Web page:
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In a candid interview in the Oval Office last week, President Obama touched the topic of race for the first time in a long time when he said that Black Americans have “suffered more” through this recession.

The article, written by Edward Wyckoff Williams, focused on a radio interview conducted by two WVON Chicago radio hosts. The interview focused on various topics such as education, unemployment, healthcare, and had its most candid moment when President Obama talked about Black unemployment.

Check out more of the article below:

In the heated political climate which has erupted since President Obama took office in January 2009, race has become the subtext of attacks against him from the far right. Perhaps this could have been anticipated. Our great-grandparents may have warned us that the men in white would soon be riding into town, under the cover of night. But the hope and change that so many hailed as the definitive example of a post-racial America veiled a greater political truth: that Obama’s election represented a diametric shift in the political and economic power structure. And those who fight power often do so at great risk to themselves.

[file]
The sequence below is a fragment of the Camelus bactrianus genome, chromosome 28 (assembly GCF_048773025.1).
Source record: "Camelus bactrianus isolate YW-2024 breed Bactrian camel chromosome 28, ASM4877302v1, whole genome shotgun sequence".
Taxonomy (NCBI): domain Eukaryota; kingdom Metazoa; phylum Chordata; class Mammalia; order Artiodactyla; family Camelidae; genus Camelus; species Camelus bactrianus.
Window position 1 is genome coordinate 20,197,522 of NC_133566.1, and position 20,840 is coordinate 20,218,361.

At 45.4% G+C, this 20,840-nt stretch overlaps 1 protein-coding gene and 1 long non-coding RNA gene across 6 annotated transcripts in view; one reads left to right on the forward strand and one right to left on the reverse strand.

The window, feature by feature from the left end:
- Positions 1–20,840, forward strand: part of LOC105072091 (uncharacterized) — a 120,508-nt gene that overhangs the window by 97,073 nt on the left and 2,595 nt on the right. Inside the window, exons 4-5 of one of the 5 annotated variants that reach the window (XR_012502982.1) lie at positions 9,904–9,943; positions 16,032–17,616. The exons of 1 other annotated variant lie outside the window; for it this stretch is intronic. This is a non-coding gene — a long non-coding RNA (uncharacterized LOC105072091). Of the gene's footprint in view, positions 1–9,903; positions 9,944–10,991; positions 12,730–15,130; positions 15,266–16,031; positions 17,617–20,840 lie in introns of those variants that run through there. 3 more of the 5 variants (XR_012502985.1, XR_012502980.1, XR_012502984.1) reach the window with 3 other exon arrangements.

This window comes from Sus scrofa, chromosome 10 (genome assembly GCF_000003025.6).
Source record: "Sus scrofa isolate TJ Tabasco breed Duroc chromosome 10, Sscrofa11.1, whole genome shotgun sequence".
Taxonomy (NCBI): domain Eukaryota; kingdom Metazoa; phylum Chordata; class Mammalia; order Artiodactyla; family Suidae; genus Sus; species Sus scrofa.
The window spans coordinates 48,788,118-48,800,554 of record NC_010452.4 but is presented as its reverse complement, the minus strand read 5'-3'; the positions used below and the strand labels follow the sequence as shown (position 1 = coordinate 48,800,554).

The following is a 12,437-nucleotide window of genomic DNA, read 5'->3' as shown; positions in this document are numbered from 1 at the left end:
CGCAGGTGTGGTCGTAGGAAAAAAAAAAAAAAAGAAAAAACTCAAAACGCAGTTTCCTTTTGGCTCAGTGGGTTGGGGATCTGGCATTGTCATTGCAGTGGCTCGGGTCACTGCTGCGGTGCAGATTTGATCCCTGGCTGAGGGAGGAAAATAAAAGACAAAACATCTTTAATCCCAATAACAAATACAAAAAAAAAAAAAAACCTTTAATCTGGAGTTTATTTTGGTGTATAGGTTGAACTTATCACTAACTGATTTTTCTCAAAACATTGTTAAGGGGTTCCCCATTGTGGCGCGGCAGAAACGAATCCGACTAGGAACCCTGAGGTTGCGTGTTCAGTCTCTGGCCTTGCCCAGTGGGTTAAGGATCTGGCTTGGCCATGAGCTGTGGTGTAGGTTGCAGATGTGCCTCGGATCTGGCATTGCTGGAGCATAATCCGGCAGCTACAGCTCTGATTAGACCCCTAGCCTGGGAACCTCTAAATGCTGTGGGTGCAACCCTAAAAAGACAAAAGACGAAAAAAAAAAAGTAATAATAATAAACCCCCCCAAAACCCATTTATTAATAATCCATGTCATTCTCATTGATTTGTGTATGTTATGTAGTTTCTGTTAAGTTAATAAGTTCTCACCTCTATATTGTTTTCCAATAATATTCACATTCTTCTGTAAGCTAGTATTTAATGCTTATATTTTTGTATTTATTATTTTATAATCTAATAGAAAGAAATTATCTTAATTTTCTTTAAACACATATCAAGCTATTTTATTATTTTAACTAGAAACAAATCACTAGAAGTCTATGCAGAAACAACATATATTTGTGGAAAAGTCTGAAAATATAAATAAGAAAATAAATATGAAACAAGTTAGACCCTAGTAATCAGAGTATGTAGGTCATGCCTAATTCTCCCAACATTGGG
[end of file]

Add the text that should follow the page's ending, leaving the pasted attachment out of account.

The consequence of the backlash has been an unfortunately muted dialogue from the Obama White House on issues relating specifically to the African-American community. Obama walks a fine line: being the president of all the people, while remaining loyal to those who have been most loyal to him. The fact is that any sign President Obama gave preferential treatment or special inclination to the needs of minorities, and blacks in particular, would be seen by his Republican opponents as criminal and worthy of impeachment.

But President Obama’s silence has not gone unnoticed, especially by certain black commentators and critics; Professor Cornel West and Tavis Smiley being the most out-spoken of them all. Even Rep. Maxine Waters, a ranking member of the Congressional Black Caucus, spoke on behalf of many, when she accused the President of not giving enough attention to the issue of black unemployment.

Read more at TheGrio


Dr. Boyce: 27-year-high on Black unemployment is a sign to wake up

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